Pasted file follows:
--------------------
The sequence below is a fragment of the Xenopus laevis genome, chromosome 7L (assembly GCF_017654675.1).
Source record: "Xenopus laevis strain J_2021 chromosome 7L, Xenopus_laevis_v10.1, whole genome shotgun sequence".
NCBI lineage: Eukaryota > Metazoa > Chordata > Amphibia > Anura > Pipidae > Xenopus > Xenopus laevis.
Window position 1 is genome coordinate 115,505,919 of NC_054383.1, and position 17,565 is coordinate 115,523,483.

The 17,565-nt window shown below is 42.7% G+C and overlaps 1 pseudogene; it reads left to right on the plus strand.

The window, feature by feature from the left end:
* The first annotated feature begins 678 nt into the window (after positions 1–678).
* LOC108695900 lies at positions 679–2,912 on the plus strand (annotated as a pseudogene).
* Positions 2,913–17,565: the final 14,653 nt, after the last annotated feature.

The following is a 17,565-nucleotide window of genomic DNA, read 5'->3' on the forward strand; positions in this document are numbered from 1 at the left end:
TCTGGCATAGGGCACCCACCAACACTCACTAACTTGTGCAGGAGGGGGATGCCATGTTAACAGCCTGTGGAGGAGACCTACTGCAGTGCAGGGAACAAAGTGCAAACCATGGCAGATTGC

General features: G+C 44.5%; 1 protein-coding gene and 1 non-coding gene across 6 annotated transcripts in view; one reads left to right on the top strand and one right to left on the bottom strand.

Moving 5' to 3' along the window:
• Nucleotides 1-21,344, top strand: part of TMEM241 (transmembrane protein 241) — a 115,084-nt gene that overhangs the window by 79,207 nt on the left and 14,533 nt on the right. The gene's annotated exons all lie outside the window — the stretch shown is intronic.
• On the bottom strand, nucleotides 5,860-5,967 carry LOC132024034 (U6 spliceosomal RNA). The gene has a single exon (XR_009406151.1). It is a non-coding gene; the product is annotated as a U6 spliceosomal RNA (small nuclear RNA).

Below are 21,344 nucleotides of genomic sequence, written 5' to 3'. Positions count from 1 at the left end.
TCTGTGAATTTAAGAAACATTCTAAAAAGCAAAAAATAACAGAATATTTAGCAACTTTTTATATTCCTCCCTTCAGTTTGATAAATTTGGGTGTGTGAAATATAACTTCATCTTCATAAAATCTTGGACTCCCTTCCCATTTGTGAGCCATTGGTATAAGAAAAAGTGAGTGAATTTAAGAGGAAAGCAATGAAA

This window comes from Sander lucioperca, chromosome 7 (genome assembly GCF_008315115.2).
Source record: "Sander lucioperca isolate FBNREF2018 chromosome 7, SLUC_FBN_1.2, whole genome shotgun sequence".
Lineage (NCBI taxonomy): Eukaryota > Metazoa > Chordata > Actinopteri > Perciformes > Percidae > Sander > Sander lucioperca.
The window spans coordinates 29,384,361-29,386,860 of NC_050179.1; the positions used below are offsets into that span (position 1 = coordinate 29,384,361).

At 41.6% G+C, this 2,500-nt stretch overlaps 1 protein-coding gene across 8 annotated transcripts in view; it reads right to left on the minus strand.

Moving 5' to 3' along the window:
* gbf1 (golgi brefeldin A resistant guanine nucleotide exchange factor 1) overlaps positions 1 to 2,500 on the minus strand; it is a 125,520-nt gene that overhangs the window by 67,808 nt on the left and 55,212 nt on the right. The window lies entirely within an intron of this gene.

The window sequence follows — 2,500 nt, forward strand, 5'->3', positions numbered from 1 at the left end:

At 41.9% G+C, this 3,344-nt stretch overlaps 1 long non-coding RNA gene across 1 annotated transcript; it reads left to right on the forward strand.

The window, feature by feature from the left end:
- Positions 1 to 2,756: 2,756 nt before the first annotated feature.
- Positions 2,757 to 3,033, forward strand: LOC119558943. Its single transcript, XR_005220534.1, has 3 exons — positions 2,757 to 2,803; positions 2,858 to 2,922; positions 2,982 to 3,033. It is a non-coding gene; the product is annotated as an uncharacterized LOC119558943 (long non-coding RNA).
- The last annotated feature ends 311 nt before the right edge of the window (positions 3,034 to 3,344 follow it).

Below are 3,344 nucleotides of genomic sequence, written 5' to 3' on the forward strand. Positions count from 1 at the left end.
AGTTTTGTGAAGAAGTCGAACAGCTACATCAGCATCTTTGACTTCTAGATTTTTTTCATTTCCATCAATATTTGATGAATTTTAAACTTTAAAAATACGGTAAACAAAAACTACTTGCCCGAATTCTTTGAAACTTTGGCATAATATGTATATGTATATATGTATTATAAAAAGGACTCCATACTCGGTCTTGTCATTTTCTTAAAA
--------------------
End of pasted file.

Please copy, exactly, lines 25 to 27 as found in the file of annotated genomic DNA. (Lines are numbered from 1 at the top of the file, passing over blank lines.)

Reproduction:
The window sequence follows — 2,500 nt, forward strand, 5'->3', positions numbered from 1 at the left end:

At 41.9% G+C, this 3,344-nt stretch overlaps 1 long non-coding RNA gene across 1 annotated transcript; it reads left to right on the forward strand.

The window, feature by feature from the left end: